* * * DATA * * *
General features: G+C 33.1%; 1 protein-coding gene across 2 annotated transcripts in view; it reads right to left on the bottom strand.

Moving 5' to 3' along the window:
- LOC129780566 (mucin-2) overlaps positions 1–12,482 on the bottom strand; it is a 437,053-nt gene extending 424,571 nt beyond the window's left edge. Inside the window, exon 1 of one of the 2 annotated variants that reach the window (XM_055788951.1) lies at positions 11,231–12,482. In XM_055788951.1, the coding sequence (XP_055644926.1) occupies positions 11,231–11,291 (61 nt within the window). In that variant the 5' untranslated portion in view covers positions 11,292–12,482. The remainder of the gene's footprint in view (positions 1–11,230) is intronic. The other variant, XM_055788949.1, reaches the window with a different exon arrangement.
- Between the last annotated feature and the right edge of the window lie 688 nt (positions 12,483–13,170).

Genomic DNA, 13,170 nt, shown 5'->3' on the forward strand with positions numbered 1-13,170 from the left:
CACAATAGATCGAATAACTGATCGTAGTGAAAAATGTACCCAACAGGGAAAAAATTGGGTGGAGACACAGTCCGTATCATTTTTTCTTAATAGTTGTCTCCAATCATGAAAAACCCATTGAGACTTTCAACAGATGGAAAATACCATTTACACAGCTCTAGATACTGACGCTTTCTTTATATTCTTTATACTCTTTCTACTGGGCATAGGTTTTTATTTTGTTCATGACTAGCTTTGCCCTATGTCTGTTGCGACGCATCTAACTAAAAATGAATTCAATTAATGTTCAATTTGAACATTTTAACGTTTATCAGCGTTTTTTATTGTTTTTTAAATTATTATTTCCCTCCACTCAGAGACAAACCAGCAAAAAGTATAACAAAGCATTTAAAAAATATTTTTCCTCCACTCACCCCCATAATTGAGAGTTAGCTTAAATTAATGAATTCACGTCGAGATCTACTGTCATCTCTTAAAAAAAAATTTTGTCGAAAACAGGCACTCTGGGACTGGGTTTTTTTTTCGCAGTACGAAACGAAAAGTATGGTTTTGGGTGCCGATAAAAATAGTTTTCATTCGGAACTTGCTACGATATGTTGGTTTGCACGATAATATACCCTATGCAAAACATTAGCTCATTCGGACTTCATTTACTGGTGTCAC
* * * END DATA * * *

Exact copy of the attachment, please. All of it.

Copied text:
General features: G+C 33.1%; 1 protein-coding gene across 2 annotated transcripts in view; it reads right to left on the bottom strand.

Moving 5' to 3' along the window:
- LOC129780566 (mucin-2) overlaps positions 1–12,482 on the bottom strand; it is a 437,053-nt gene extending 424,571 nt beyond the window's left edge. Inside the window, exon 1 of one of the 2 annotated variants that reach the window (XM_055788951.1) lies at positions 11,231–12,482. In XM_055788951.1, the coding sequence (XP_055644926.1) occupies positions 11,231–11,291 (61 nt within the window). In that variant the 5' untranslated portion in view covers positions 11,292–12,482. The remainder of the gene's footprint in view (positions 1–11,230) is intronic. The other variant, XM_055788949.1, reaches the window with a different exon arrangement.
- Between the last annotated feature and the right edge of the window lie 688 nt (positions 12,483–13,170).

Genomic DNA, 13,170 nt, shown 5'->3' on the forward strand with positions numbered 1-13,170 from the left:
CACAATAGATCGAATAACTGATCGTAGTGAAAAATGTACCCAACAGGGAAAAAATTGGGTGGAGACACAGTCCGTATCATTTTTTCTTAATAGTTGTCTCCAATCATGAAAAACCCATTGAGACTTTCAACAGATGGAAAATACCATTTACACAGCTCTAGATACTGACGCTTTCTTTATATTCTTTATACTCTTTCTACTGGGCATAGGTTTTTATTTTGTTCATGACTAGCTTTGCCCTATGTCTGTTGCGACGCATCTAACTAAAAATGAATTCAATTAATGTTCAATTTGAACATTTTAACGTTTATCAGCGTTTTTTATTGTTTTTTAAATTATTATTTCCCTCCACTCAGAGACAAACCAGCAAAAAGTATAACAAAGCATTTAAAAAATATTTTTCCTCCACTCACCCCCATAATTGAGAGTTAGCTTAAATTAATGAATTCACGTCGAGATCTACTGTCATCTCTTAAAAAAAAATTTTGTCGAAAACAGGCACTCTGGGACTGGGTTTTTTTTTCGCAGTACGAAACGAAAAGTATGGTTTTGGGTGCCGATAAAAATAGTTTTCATTCGGAACTTGCTACGATATGTTGGTTTGCACGATAATATACCCTATGCAAAACATTAGCTCATTCGGACTTCATTTACTGGTGTCAC